Could the apple signal the end of us all?

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Credit: Apple

There have been several apocalypse predictions for the Earth, and the expansion of Artificial Intelligence is just one of them.

Stephen Hawking has been probably the most outspoken professional in this.

“It would take off on its own, and re-design itself at an ever-increasing rate,” he said.

“Humans, who are limited by slow biological evolution, couldn’t compete, and would be superseded.”

Although his doubts over your own C3P0 appear, to us at the time, almost humorous, we should perhaps take heed at the expanding world of AI which surrounds us.

Just as Eve – according to the Bible – gave Adam the apple from the Tree of Knowledge and thus doomed women for all eternity, perhaps the tech giants of today have a similar fall in store.

Just as Daedalus’ innovative wings allowed his son to fly, they also led to Icarus’ own downfall.

Apple’s recent announcement of the new iPhone – wait, the new iPhone what? That’s right, Apple have released not one, not two, but three new iPhones: the iPhone 8, iPhone 8 Plus and the iPhone X – clearly, iPhone 9 is just not catchy enough.

What do you get for the numerical skip? At over $1000, the new phone is exceptionally water-resistant, dust-resistant (which I never really had too much quibble with in the previous iPhones), and has a whopping 2.7 million pixels in its 5.2 inch frame.

Nevertheless, this isn’t a tech review. I am not about to tell you the new iPhone is worth getting, or not. In fact, I think the advance in these technologies might bring about the end of humanity.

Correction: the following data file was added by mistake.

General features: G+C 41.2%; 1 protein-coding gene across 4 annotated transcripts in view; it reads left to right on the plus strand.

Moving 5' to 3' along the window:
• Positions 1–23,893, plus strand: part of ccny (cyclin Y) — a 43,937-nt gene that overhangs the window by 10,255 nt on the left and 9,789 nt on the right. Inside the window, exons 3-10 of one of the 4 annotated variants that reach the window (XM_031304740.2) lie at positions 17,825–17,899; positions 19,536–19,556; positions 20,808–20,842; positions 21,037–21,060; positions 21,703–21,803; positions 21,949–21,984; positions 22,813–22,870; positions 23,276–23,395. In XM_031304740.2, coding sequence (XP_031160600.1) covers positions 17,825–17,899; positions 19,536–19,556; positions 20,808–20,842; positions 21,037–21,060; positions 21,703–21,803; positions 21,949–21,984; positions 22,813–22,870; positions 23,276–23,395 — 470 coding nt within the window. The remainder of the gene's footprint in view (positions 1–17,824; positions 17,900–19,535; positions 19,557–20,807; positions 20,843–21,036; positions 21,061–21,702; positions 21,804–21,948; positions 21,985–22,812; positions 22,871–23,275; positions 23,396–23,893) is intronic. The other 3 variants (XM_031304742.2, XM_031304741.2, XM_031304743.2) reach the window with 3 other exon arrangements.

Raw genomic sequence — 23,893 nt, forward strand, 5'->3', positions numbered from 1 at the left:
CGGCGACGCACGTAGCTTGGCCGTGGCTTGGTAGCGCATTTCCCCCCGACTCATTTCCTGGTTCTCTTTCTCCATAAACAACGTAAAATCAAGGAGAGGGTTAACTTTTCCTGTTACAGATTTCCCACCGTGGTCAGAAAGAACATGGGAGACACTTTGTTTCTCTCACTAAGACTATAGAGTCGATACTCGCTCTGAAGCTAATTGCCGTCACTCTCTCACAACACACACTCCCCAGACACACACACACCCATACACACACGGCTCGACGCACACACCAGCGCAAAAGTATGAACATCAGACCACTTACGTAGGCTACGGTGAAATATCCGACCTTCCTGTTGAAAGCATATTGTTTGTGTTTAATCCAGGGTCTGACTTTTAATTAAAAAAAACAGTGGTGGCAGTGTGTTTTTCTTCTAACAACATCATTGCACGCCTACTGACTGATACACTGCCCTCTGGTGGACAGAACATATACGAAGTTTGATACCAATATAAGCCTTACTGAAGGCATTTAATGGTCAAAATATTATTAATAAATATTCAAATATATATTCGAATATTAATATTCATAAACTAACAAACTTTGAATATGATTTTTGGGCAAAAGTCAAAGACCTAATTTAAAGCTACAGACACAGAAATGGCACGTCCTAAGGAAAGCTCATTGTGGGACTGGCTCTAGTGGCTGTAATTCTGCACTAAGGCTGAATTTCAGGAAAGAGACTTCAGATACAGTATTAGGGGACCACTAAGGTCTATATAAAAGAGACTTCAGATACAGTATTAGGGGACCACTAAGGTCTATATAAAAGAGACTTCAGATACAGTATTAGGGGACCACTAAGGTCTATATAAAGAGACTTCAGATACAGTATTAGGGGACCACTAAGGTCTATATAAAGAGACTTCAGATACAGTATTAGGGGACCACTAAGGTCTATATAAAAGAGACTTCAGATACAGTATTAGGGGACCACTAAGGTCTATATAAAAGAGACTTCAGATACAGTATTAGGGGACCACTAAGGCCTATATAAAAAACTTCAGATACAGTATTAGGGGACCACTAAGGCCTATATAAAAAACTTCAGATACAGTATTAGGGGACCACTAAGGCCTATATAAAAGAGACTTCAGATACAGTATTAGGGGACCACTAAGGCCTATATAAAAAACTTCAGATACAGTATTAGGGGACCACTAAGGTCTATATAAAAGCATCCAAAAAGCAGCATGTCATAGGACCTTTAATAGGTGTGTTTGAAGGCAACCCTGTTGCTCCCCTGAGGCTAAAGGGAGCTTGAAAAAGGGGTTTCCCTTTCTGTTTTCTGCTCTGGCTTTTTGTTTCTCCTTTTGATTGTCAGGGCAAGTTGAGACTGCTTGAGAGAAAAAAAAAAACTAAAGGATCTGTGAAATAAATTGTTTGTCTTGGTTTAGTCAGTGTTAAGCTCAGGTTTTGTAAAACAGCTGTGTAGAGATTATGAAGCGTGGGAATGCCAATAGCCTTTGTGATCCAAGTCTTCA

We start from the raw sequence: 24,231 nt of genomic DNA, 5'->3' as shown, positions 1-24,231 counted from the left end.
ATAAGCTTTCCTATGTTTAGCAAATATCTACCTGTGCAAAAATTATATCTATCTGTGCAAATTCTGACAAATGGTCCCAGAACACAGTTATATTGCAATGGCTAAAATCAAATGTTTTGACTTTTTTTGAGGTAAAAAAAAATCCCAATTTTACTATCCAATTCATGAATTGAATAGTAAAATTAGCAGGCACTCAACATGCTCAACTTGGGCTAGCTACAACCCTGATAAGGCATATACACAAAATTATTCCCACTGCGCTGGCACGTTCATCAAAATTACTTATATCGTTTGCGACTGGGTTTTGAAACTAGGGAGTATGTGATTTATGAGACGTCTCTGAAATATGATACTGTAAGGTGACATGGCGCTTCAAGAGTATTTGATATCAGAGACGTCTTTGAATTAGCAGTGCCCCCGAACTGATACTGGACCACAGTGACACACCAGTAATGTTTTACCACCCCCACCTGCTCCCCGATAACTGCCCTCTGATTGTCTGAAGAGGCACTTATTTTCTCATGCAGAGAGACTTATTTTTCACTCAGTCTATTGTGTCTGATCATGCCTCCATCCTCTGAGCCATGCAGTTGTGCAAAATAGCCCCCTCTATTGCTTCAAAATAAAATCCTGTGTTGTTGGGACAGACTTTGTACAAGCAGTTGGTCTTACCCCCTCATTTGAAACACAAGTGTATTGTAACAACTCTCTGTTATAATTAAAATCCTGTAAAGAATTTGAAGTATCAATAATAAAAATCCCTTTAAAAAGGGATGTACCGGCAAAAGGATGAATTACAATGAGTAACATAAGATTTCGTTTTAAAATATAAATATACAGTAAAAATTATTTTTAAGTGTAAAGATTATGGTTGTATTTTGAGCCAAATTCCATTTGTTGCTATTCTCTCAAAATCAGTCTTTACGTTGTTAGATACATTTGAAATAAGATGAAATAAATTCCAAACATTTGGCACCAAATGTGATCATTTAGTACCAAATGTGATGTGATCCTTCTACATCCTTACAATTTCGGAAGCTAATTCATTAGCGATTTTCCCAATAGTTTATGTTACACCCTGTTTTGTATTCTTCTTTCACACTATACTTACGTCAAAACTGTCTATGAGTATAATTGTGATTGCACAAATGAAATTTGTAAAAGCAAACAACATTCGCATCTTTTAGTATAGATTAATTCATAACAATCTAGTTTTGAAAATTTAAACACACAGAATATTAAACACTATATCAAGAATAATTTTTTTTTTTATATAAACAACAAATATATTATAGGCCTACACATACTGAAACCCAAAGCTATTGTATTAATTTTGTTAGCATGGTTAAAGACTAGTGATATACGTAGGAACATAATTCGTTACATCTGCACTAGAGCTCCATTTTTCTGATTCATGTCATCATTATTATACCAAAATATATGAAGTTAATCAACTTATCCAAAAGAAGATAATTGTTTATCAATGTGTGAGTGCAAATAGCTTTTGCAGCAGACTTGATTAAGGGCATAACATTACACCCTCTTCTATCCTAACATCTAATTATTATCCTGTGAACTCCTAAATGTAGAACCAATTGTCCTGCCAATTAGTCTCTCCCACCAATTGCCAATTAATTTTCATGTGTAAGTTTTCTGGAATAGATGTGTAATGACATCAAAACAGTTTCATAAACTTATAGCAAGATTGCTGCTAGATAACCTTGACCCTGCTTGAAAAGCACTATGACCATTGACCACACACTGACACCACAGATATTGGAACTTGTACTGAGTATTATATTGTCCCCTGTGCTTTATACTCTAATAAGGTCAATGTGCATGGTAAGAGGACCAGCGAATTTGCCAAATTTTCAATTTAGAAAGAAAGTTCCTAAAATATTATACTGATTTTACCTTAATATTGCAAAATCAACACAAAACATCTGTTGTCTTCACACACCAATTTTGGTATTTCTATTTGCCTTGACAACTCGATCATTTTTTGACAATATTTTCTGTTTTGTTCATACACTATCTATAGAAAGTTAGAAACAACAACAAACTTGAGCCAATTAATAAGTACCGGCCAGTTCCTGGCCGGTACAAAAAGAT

Not to make bold statements, but I just made one, so there.

Sir Anthony Sheldon of Wellington College believes teachers will be swept aside by the advance of AI in the next decade. Despite teachers being one of the jobs least likely to be replaced by robots, it appears there is scope for revolutionary technology to take over the classroom.

I am reminded of an episode of Fairly Odd Parents, in which Timmy went to school, put a whacky helmet on in class, and was then fed information straight to his brain.


Is this the future for humanity? Will our closest friends become personality-deprived robots? That might be a harsh conclusion; they may make AI with great personalities, but the thought of removing much of our human interaction is quite a worrying prospect.

A study into the behaviour of two different sets of children was carried out in the 1940 by the acclaimed Austrian psychoanalyst René Spitz, and had a massive effect on how we perceive social interaction.

Spitz found that the surrounding circumstances of two sets of children – one raised with limited social interaction, one in a prison where their mothers were able to raise them – marked differences in their development after two years of life.

The first four months showed little variation, but after their second and third years of life the children who received their mothers’ care could walk and talk, while just two of the 26 isolated children could do the same.

Several studies have been done since, which showed similar differences in socialised children, and thus Spitz’s account gives us some worrying evidence about the prospect of humanity going forward.

As we dive headlong into the Computer Age we should reign back and remember how humanity got here. Sure, AI could free up time for us all to interact more, but as we stare at bigger screens, is it possible they could consume us?

In an age when we can call “Alexa!” and she will do as we ask (not to mention the fact some people are even ‘in a relationship’ with her), where do we meet people?

We may have taken a bite from the apple, but could it lead to the end of us all?

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“It is worth ascending unexiting heights if for nothing else than to see the big ones from nearer their own level.” - Nan Shepherd

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